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'I'd rather not travel': Defending champion Rafael Nadal PULLS OUT of U.S. Open citing Covid-19 situation

'I'd rather not travel': Defending champion Rafael Nadal PULLS OUT of U.S. Open citing Covid-19 situation
Defending champion and world number two Rafael Nadal has confirmed he will not play at this year's U.S. Open, which is set to start at the end of August, citing the Covid-19 situation and saying he would "rather not travel."

Nadal had been widely rumored to be considering his participation at the Grand Slam, although he had been pictured back on court in recent weeks for his first serious tune-up sessions since the suspension of tennis at the start of the pandemic.

The four-time champion has now become the most high-profile figure in the men's game to pull out of the tournament, which has been given permission to go ahead despite more than 422,000 confirmed cases of the virus in New York and more than 32,000 deaths so far.

"After many thoughts, I have decided not to play this year’s US Open,", Nadal wrote on Twitter.

"The situation is very complicated worldwide, the COVID-19 cases are increasing – it looks like we still don’t have control of it."

The Spanish 19-time Grand Slam winner added: "We know that the reduced tennis calendar is barbaric this year after four months stopped with no play.

"I understand and thank [the tennis authorities] for the efforts they are putting in to make it happen. We have just seen the announcement of Madrid not being played this year.

"All my respects to the USTA, the U.S. Open organisers and the ATP for trying to put the event together for the players and the fans around the world through TV.

"This is a decision I never wanted to take but I have decided to follow my heart this time and for the time being I [would] rather not travel." 

Nadal, 34, defeated Russia's Daniil Medvedev in a five-set thriller in last year's final at Flushing Meadows, and could have eyed the chance to equal Roger Federer's all-time haul of 20 Grand Slam titles in New York this year. 

However, his decision to skip the event means that, like Federer, he will also be absent when play begins on August 31.

The Swiss had already said he would miss the event and the rescheduled French Open in September to undergo knee surgery.

The U.S. Open will be the first Grand Slam to take place since the Covid-19 pandemic, and organizers have promised strict measures to ensure safety to the participants. No crowd will be in attendance for matches. 

Organizers confirmed that world number one and three-time winner Novak Djkovic would be among those playing, alongside last year's finalist Medvedev and fellow top 10 stars including Dominic Thiem and Alexander Zverev.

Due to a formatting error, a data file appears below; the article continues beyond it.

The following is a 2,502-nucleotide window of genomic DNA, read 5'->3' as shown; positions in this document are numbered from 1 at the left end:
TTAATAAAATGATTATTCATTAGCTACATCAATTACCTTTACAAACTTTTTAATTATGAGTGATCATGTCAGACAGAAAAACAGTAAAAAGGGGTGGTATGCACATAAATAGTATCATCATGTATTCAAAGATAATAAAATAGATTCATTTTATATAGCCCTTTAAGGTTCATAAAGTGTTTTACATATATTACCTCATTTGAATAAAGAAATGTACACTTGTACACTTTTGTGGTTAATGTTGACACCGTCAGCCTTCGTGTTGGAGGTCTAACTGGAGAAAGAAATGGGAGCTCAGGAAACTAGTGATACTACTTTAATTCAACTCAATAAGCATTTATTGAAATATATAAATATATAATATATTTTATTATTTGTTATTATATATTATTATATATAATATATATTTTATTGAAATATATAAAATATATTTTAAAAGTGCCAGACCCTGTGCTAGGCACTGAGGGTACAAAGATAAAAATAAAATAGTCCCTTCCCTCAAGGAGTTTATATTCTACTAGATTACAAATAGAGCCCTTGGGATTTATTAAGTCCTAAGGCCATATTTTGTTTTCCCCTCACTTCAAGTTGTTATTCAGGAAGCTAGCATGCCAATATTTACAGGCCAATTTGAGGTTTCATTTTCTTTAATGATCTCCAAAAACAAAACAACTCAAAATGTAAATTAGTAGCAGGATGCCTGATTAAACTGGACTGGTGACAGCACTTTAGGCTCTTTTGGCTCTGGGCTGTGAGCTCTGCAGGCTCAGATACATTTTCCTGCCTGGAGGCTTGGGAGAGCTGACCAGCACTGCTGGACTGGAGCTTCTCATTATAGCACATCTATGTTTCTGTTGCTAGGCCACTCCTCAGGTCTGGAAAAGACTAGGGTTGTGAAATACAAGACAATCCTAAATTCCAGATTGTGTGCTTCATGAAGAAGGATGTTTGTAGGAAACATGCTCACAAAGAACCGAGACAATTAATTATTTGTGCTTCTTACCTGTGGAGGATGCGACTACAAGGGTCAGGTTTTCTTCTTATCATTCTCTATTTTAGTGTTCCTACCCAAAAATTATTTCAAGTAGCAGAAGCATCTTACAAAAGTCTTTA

Twenty-three-time Grand Slam winner Serena Williams was confirmed as part of the women's draw, as was defending champion Bianca Andreescu and former winner Naomi Osaka.

Current world number one Ashleigh Barty of Australia had already pulled out of the event over Covid-19 concerns.

New York governor Andrew Cuomo gave his public blessing on June 16 for the flagship US tennis event to go ahead, saying that he was "excited" to host the tournament as part of a relaxation of lockdown measures.

"It will be held without fans but you can watch it on TV — and I’ll take that,” he declared at a daily briefing.

“The tennis authorities are going to be taking extraordinary precautions, but that’s going to take place."

Those precautions are set to include player accommodation being provided for a maximum of two people, charter flights to bring stars to the tournament and the wearing of masks at US Open facilities.

Williams had suggested that the restrictions on entourages would be a consideration for her participation, as it would likely mean that she would have to spend weeks away from her young daughter.

Speaking before his Adria Tour events caused uproar when several participants tested positive for Covid-19 in the wake of social distancing measures not being observed, Djokovic had called the proposed US Open restrictions "extreme".

He claimed that "most of the players I have talked to" were "quite negative" on taking part, but now appears to have altered his approach after apologizing for the aftermath of his events in Croatia and Serbia.

Djokovic had hinted that he was targeting a return on clay courts in September, which is where Nadal could be plotting his comeback.

The rescheduled French Open, which Nadal won last year, is due to start on September 27.

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